Lapid attacks haredim over inadequate school system

Yesh Atid party leader says ultra-orthodox schools must be made to teach core curriculum or face loss of government funding.

Yesh Atid leader Yair Lapid 370 (photo credit: Efrat Sa'ar)
Yesh Atid leader Yair Lapid 370
(photo credit: Efrat Sa'ar)
Yesh Atid Party leader Yair Lapid would cut all funding for haredi schools if they do not start meeting minimum requirements in teaching math, English and reading comprehension, he announced at a Tel Aviv press conference Sunday.
Ultra-Orthodox schools have rejected demands to teach the government’s mandated core curriculum for decades. Lapid, who has said he wants to be education minister in the next government, vowed to enforce the core curriculum when he outlined his party’s platform on the eve of the first day of school.
“Education, unlike other issues that have fallen by the wayside over the past several years, must be a cause of unity and equality,” Lapid said. “But education is also the state’s ability to say what it does not accept: Educational institutions that do not teach the core curriculum will not receive a single cent from the state. Schools that do not accept Ethiopian pupils will not open. Principals that expel students with bad grades to raise their school’s success rate in matriculation tests could lose their jobs.”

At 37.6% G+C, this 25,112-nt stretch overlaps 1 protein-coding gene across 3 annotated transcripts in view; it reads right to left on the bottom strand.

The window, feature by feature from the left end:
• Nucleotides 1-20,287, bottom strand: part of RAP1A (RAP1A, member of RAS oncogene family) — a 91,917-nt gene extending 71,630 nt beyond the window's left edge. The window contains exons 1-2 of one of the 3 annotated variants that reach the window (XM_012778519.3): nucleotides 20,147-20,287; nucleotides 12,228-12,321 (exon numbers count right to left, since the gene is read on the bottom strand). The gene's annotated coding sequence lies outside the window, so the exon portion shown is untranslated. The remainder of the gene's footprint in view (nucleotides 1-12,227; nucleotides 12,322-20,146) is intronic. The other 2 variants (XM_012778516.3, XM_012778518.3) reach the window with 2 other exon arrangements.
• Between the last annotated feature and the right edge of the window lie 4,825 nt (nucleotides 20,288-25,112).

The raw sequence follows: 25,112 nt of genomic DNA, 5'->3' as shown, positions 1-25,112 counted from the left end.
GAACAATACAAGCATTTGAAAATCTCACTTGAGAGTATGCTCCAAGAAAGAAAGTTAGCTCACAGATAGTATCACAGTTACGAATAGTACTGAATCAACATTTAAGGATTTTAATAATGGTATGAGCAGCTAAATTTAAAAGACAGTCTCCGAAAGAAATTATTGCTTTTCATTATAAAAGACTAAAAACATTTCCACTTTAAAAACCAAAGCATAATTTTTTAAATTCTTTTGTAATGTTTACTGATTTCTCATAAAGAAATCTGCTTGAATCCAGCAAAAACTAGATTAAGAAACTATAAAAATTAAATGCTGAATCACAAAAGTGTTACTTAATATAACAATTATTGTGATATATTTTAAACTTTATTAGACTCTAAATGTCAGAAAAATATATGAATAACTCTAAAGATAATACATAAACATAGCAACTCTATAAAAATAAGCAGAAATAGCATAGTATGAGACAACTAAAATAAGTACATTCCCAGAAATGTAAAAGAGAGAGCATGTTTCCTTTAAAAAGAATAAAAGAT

Lapid declared that the next decade should be the decade of education, in which Israel would put schooling atop its list of priorities in order to return to the top of the world’s rankings in education.
He lamented that Israel had fallen far behind other countries in math and science.
Lapid’s goals include bridging the social gaps, stopping an obsession with tests and transferring the focal point of management from the Education Ministry to school principals and teachers. He would form a professional national council for education in an effort to separate education from politics and set a standard “educational basket” that every child would receive.
Lapid would significantly cut the number of matriculation tests from 12 to only four: math, English, reading comprehension and one elective.
There would still be grades in subjects such as Bible, biology, civics and literature but they would not be measured by standardized testing.
“Teachers should not be enslaved by the testing industry,” Lapid said.
“They should be busy with teaching, learning, enlightenment and education and we should trust that they know how to teach. The insanity over tests must stop.”
In an interview with Army Radio, former education minister Yossi Sarid (Meretz) called Lapid’s plan “demagoguery.”